1. Waterville Food Pantry, Weekend Warriors, Waterville 

The American Heart Association Community Impact Grant will allow the Waterville Area Food Pantry to continue its outreach to its at-risk population at an early age.  The Food Pantry will be able to provide healthy food and snacks, and public health information, to the elementary students, and by extension, their entire families, reinforcing the importance of healthy lifestyle choices.  Healthy recipes will accompany the student’s weekly food options.

“The purpose of the Waterville Area Food Pantry is to provide food assistance to income-eligible residents who live in the Waterville Central School District,” said Mary Beth Plourde, executive director of the Waterville Area Food Pantry. “We currently are serving over 100 client households, providing over 4000 meals per month.   We have learned that food insecurity in our rural area continues to rise, especially during this pandemic.  Our Weekend Warriors backpack program provides nutritious food to supplement what families provide on the weekends. This is a backpack consisting of 6-7 items that the children pick up at school on Fridays before leaving for home. In 2019, 4550 bags were packed by volunteers for the children.  The Waterville Area Food Pantry wants to ensure that our students are not hungry over the weekends. The American Heart Association Community Impact Grant will greatly assist us in this endeavor.”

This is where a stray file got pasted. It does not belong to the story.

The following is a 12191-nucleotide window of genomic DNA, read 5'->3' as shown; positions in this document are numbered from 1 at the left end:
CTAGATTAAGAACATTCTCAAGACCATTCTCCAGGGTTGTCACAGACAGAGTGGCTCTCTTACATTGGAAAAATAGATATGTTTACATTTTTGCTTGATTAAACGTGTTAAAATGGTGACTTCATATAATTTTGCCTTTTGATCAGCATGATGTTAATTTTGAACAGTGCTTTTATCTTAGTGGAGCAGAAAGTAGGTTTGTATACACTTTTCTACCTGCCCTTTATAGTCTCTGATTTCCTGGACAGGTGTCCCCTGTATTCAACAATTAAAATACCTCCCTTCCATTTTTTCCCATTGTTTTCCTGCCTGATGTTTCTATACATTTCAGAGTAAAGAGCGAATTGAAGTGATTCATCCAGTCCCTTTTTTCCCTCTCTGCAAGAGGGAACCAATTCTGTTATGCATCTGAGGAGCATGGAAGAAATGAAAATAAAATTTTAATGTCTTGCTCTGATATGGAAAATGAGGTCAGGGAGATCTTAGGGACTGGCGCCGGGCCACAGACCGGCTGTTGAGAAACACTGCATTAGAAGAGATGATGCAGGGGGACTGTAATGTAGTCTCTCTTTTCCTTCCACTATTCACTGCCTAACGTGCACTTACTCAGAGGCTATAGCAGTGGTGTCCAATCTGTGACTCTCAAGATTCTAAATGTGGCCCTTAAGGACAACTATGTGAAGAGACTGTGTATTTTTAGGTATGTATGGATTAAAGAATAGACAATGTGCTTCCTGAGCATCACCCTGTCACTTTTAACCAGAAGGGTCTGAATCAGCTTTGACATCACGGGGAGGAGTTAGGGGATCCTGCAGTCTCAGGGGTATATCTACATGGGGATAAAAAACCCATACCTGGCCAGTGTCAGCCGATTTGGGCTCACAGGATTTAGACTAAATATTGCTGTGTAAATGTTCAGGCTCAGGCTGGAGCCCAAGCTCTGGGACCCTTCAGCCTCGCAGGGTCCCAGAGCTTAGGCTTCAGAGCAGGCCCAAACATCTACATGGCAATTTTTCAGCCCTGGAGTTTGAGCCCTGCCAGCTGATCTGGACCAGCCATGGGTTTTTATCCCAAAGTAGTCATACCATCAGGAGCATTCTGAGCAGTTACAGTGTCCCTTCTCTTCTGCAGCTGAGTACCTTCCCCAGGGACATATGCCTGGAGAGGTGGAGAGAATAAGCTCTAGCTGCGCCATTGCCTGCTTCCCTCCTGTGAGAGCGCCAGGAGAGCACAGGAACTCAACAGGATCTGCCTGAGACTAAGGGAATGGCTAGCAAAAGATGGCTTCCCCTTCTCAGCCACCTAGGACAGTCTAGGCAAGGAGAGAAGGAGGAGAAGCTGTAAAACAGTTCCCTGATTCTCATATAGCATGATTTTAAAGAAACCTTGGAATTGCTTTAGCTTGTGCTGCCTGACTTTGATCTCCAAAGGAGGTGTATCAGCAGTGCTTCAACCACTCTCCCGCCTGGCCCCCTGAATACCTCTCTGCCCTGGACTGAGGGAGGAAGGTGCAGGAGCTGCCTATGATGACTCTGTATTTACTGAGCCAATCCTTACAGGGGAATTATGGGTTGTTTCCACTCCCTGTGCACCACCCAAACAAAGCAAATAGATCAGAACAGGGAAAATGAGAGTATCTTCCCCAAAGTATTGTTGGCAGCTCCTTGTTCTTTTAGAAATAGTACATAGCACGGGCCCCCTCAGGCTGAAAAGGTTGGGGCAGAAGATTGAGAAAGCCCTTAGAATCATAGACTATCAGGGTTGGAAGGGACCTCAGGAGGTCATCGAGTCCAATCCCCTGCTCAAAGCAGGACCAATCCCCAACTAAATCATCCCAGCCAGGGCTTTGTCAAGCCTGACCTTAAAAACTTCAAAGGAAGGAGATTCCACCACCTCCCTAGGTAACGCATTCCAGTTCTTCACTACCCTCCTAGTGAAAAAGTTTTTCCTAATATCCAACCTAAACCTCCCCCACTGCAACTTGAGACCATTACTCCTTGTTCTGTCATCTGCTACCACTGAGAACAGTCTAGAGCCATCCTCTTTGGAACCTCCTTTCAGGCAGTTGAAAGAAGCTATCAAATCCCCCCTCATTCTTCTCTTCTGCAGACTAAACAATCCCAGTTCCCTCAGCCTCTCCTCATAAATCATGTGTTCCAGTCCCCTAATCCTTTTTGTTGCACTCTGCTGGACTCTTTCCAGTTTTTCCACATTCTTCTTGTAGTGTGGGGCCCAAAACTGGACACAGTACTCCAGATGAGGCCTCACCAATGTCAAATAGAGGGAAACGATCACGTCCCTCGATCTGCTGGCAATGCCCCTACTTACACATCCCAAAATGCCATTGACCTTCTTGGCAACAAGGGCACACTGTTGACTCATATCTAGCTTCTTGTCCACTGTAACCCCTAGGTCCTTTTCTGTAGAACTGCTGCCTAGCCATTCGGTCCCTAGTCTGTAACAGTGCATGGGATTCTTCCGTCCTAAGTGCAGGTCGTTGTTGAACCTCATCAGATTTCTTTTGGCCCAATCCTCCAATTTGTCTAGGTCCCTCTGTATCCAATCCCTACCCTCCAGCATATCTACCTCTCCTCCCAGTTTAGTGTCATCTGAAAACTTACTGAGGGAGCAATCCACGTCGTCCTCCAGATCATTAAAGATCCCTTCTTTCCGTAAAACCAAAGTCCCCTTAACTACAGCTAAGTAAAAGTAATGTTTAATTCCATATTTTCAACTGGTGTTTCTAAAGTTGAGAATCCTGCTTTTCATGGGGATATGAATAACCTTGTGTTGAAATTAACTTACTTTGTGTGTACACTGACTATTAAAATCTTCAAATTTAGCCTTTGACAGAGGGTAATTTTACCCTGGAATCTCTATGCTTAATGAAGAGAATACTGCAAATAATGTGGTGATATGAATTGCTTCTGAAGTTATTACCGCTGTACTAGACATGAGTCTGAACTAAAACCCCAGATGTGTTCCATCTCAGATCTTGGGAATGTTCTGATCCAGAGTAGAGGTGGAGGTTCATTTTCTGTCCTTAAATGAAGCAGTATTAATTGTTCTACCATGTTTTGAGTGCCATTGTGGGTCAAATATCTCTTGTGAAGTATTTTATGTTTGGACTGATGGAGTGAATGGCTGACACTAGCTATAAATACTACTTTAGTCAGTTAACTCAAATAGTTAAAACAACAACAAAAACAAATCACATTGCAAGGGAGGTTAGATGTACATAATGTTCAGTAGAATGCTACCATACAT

1. Thea Bowman House, Fresh From the Farm, West Utica

West Utica is identified as having low-food access due to its limited grocery stores, concentrated poverty, and limited access to transportation. Thea Bowman Food Pantry provides frozen, dry and canned foods, and the grant will provide a supplementary selection of fresh produce. Thea Bowman is partnering with Old Path Farm, a vegetable farm which has been growing a wide selection of fruits and vegetables in New Hartford for the past 15 years and selling directly to consumers.  From its beginning, Old Path Farm has been educating their customers on simple vegetable preparation and cooking tips, and customers continually say that this information, coupled with the produce in hand, has inspired them to eat more vegetables.

“We are thrilled to partner with Old Path Farm on this exciting project,” said Jane Domingue, Executive Director, Thea Bowman House. “Our food pantry consumers will be gifted with life-giving nutritional benefits from these beautiful fruits and vegetables. We are so grateful to the American Heart Association for helping Thea Bowman House and Old Path Farm to pilot this exciting program.”